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Changing Tools (excerpt)
Why is it So Hard to Forgive?
What IS "Responsibility-Creep?"
The Old Man's Table

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Changing Tools (excerpt)

A tree saw - that’s the only instrument Dr Payne ever carried; the only one he ever needed.

To the folks of Nyevia, he was the island’s only brain surgeon. Sure, it was well known that his procedures usually produced more than their fair share of blood and gore. If patients were lucky enough to recover, their recovery would always be a long and difficult ordeal. Persistent infection and lifelong profound scarring were almost taken as a given but, for Dr Payne’s patients, he was their only hope and last resort.

Why is it So Hard to Forgive?

“To forgive is to set a prisoner freeand discover that the prisoner was you.”
Lewis B. Smedes

Jesus Christ tells a great parable about a certain king who wanted to reconcile accounts with his servants. A certain servant owing the king ten thousand talents was unable to pay his debt. Faced with the prospect of having himself, his wife and family sold into slavery, he begged the king for mercy, and mercy was granted to him. The story then goes on to tell of how that servant found another fellow servant who owed him a much smaller amount, but would not show the same mercy which had been shown to him; instead commanding that his creditor be thrown in prison until he pay every last denari of it.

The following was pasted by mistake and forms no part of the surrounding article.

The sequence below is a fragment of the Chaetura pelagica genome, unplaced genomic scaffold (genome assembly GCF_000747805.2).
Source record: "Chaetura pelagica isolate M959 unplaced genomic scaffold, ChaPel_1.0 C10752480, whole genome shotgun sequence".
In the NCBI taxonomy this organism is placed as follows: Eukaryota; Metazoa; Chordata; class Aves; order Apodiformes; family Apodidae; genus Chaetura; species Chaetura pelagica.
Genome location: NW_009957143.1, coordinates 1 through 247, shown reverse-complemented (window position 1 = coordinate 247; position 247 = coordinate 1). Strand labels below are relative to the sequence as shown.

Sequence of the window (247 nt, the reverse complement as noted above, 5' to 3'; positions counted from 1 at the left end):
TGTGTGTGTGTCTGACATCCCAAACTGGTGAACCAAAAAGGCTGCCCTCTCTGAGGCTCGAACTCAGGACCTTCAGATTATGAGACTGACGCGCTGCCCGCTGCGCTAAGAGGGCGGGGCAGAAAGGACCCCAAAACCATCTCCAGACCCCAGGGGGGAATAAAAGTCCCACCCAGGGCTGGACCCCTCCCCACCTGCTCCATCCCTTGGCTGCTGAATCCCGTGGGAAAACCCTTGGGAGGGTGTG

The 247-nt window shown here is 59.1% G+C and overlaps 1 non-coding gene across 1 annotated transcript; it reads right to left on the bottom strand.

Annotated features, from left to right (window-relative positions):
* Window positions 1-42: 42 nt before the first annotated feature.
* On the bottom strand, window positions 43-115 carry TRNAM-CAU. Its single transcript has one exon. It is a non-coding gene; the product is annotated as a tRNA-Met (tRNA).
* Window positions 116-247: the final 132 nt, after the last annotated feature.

What IS "Responsibility-Creep?"


“Responsibility Creep” refers to the gradual shifting of responsibility from one person or group of people to another, without notification, and sometimes without the consciousness of either party.
 


When my children were small, I could not count the number of times when they would run off to play, hand me their shoes or jumper and run away shouting, “Can you hold these?” Whilst most of the time I didn’t mind taking the clothes from them, it took me a lot longer to realise that, in doing so, they also expected me to take full responsibility for them from that point until the next time they needed them.

The Old Man's Table

Once upon a time, there was an old man who loved to collect antique furniture. For years, the old man had rented a split-level house, where the sunken lounge room was a two-inch step down from the dining room.
 
Every weekend, the man loved to go antique-shopping at one of the numerous old-wares stores in his village. On one such weekend, the man found a stunning antique table made of Tasmanian oak, with beautiful turned legs. The table was a large family table, and it was not until he had paid for it and had it delivered that he realized just how long it actually was.
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